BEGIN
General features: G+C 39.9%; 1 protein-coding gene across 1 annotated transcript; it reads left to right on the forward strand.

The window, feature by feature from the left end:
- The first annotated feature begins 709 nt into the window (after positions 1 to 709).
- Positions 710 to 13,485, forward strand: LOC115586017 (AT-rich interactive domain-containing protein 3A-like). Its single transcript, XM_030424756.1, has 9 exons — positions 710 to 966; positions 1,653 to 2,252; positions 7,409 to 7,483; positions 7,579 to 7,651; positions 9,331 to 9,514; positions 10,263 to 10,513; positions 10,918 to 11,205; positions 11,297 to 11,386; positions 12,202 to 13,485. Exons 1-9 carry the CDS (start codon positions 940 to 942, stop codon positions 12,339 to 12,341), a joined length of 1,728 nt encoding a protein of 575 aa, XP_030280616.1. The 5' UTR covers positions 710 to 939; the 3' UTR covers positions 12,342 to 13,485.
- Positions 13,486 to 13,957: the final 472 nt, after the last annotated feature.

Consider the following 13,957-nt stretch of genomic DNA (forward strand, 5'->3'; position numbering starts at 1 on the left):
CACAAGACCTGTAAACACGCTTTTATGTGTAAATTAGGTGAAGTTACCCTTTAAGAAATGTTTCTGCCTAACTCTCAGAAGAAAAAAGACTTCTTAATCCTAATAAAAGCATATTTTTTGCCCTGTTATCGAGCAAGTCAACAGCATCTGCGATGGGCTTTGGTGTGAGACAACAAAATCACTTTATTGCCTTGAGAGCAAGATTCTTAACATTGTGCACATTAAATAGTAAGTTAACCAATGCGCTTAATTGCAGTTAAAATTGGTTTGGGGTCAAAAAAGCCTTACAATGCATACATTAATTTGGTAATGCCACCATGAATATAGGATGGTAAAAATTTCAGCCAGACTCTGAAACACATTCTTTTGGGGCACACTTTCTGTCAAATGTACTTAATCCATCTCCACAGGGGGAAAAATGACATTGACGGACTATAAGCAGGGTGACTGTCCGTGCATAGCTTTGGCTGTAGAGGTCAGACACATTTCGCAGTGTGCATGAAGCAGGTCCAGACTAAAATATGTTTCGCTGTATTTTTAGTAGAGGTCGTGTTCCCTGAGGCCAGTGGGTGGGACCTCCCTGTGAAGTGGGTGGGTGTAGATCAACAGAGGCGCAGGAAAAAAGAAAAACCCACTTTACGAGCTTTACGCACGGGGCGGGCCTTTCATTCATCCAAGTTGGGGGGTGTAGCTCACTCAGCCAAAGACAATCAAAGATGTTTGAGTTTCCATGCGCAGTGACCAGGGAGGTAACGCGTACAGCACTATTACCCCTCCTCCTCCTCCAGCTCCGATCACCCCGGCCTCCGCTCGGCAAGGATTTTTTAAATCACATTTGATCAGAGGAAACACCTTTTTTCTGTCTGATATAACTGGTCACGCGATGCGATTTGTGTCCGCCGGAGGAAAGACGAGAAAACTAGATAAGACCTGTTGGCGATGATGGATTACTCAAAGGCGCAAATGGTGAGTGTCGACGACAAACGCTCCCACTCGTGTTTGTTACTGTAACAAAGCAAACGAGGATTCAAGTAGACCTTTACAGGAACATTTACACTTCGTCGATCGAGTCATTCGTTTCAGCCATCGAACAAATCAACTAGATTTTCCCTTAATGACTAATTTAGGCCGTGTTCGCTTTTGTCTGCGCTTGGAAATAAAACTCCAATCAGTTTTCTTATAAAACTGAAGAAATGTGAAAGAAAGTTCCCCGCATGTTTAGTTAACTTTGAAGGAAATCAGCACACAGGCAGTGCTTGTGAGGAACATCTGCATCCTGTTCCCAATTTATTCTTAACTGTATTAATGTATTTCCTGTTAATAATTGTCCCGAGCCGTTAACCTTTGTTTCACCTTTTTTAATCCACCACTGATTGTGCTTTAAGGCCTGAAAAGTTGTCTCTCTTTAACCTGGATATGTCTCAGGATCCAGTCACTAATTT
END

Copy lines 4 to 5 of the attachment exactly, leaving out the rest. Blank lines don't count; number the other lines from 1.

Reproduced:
- Positions 710 to 13,485, forward strand: LOC115586017 (AT-rich interactive domain-containing protein 3A-like). Its single transcript, XM_030424756.1, has 9 exons — positions 710 to 966; positions 1,653 to 2,252; positions 7,409 to 7,483; positions 7,579 to 7,651; positions 9,331 to 9,514; positions 10,263 to 10,513; positions 10,918 to 11,205; positions 11,297 to 11,386; positions 12,202 to 13,485. Exons 1-9 carry the CDS (start codon positions 940 to 942, stop codon positions 12,339 to 12,341), a joined length of 1,728 nt encoding a protein of 575 aa, XP_030280616.1. The 5' UTR covers positions 710 to 939; the 3' UTR covers positions 12,342 to 13,485.
- Positions 13,486 to 13,957: the final 472 nt, after the last annotated feature.